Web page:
If you see small areas of condensation on windows, open the window coverings, when possible, to allow for air circulation. Since windows are the coldest surface in your home, these areas will be the first places most people see condensation. Use it as a warning sign to seek to lower the overall humidity levels in your home.
Mold for the first, second, or third time.
Now let’s talk about what to do with the “problem” once you have isolated the source and then let’s talk about what to do if mold is coming back for a second or third time.
In any newly found case of mold in the attic, the first key question is: “Do you have an ongoing problem that needs a solution or is the mold something that will go away on its own now that we have stopped providing moisture into it?” After all, a few black spots, or issues with the far corner of your attic that the home inspector identified during the home inspection are unlikely to need much after we have diverted the source of the moisture.
For mold that is larger than a few black spots, you will need to make good choices about who would be the right person to determine how the cleanup should go. The person you should be talking with is a licensed hygienist, someone who’ll determine what is going on and what needs to be done and will provide you with a certificate that all mold has been successfully removed, per testing at the end of the process.
Please note that there are many options for mold treatment that will not provide you with the path to a mold-free future in your home, so be very cautious about whom you trust. Look for the license as well as a signed certificate at the end that certifies your home is now “mold free.”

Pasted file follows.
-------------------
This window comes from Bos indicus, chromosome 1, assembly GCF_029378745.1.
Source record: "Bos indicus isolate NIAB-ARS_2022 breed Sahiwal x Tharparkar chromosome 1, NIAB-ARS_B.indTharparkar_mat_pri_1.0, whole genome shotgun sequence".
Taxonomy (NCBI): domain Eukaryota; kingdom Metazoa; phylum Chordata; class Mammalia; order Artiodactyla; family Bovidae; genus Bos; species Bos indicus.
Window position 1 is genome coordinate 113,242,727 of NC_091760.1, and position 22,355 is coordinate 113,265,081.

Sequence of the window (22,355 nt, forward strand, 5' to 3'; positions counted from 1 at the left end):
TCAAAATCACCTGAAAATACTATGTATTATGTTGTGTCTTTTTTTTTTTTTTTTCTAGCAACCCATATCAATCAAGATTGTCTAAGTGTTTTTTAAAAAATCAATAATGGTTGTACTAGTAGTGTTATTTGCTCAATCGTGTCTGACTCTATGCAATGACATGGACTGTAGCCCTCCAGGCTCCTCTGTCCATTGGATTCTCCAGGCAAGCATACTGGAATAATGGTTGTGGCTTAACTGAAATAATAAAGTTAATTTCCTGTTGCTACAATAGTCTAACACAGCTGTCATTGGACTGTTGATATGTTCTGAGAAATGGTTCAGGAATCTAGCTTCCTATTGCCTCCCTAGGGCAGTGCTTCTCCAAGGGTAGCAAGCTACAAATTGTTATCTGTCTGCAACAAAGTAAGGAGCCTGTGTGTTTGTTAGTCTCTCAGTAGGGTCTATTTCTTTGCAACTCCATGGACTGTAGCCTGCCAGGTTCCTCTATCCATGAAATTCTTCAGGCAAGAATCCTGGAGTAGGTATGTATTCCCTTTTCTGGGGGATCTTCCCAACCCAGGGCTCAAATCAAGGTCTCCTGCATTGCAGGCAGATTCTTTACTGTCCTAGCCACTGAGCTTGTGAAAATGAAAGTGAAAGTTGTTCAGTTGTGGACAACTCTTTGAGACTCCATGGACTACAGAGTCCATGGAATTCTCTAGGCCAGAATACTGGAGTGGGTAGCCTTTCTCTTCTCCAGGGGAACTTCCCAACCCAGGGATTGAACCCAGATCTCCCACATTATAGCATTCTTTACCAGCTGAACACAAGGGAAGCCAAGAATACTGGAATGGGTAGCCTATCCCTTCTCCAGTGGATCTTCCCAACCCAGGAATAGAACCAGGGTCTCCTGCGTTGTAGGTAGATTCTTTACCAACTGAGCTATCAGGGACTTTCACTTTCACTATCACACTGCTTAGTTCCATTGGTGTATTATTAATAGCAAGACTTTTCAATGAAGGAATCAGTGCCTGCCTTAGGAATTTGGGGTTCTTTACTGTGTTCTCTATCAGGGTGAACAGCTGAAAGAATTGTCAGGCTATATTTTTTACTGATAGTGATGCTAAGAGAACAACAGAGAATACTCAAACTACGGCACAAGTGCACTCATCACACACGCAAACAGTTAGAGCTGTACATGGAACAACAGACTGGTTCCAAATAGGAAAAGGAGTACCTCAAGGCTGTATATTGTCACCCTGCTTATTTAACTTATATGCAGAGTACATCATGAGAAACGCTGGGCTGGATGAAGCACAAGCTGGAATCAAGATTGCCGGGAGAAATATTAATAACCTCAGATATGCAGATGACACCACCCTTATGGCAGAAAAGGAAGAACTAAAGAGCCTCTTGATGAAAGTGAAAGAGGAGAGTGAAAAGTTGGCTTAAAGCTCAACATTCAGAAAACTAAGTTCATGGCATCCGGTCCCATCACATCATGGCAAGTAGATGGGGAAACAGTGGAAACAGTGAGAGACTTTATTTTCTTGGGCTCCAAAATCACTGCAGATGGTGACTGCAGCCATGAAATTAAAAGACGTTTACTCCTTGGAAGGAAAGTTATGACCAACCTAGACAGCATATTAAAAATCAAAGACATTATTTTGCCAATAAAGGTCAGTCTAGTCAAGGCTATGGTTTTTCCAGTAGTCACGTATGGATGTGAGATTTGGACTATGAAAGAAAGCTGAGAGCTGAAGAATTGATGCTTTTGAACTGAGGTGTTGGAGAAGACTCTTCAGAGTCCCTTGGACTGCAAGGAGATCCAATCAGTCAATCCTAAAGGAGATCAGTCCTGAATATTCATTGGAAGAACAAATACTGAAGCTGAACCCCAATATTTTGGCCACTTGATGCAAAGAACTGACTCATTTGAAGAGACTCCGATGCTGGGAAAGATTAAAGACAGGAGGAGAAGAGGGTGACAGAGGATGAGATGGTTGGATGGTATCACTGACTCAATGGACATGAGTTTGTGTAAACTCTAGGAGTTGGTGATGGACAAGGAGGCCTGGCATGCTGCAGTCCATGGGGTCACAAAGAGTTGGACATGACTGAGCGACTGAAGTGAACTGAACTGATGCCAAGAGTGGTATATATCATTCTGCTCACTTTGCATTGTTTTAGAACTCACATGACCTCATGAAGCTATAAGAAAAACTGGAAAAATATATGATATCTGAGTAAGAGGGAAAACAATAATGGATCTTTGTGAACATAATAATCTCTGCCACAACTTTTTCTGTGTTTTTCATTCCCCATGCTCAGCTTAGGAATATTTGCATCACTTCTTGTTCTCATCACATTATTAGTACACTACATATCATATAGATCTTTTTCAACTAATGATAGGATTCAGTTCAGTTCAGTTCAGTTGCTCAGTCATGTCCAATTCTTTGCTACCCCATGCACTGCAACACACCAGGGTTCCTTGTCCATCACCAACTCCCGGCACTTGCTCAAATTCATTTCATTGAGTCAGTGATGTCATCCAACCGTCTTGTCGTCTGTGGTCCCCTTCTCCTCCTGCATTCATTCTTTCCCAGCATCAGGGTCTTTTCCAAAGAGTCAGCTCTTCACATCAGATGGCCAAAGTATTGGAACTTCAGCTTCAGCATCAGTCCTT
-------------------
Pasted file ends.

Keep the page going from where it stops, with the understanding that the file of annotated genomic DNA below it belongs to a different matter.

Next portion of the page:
For those of you who have been through this more than once, the mold is returning either due to moisture still being introduced into the attic space and/or the original mold was not properly removed.
A foam solution
For those of you dealing with mold in the attic, spray foam insulation is a fantastic solution after the existing problem has been successfully resolved.
When we are looking at potential jobs, we strongly suggest that you have the proper ventilation of moisture and by foaming the attic, you do not need to modify the ventilation in the attic. And for homes without easy ways to vent the attic, foam may be the only workable solution. Pardon the pun, but “comfort is only a Foam Call away!”
Give us a call if you’d like to discuss. After all, we aren’t here to sell you a product. Rather, we’re here to use our expertise and years of experience in construction and design to find the solution right for you and your home.
By: Tom Decker, Owner & Founder of Chicago Green Insulation, can be reached at (847) 987-3626.